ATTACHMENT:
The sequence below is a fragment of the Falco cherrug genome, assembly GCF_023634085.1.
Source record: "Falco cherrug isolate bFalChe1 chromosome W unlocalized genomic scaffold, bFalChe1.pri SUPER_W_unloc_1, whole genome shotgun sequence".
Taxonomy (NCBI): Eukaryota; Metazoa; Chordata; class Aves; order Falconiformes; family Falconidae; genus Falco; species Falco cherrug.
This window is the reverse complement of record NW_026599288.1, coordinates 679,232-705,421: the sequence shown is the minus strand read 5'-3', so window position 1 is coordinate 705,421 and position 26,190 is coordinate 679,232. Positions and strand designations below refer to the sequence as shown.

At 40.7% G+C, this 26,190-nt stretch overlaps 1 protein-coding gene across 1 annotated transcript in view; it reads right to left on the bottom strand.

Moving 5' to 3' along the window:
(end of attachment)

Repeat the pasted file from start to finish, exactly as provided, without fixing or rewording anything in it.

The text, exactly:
The sequence below is a fragment of the Falco cherrug genome, assembly GCF_023634085.1.
Source record: "Falco cherrug isolate bFalChe1 chromosome W unlocalized genomic scaffold, bFalChe1.pri SUPER_W_unloc_1, whole genome shotgun sequence".
Taxonomy (NCBI): Eukaryota; Metazoa; Chordata; class Aves; order Falconiformes; family Falconidae; genus Falco; species Falco cherrug.
This window is the reverse complement of record NW_026599288.1, coordinates 679,232-705,421: the sequence shown is the minus strand read 5'-3', so window position 1 is coordinate 705,421 and position 26,190 is coordinate 679,232. Positions and strand designations below refer to the sequence as shown.

At 40.7% G+C, this 26,190-nt stretch overlaps 1 protein-coding gene across 1 annotated transcript in view; it reads right to left on the bottom strand.

Moving 5' to 3' along the window: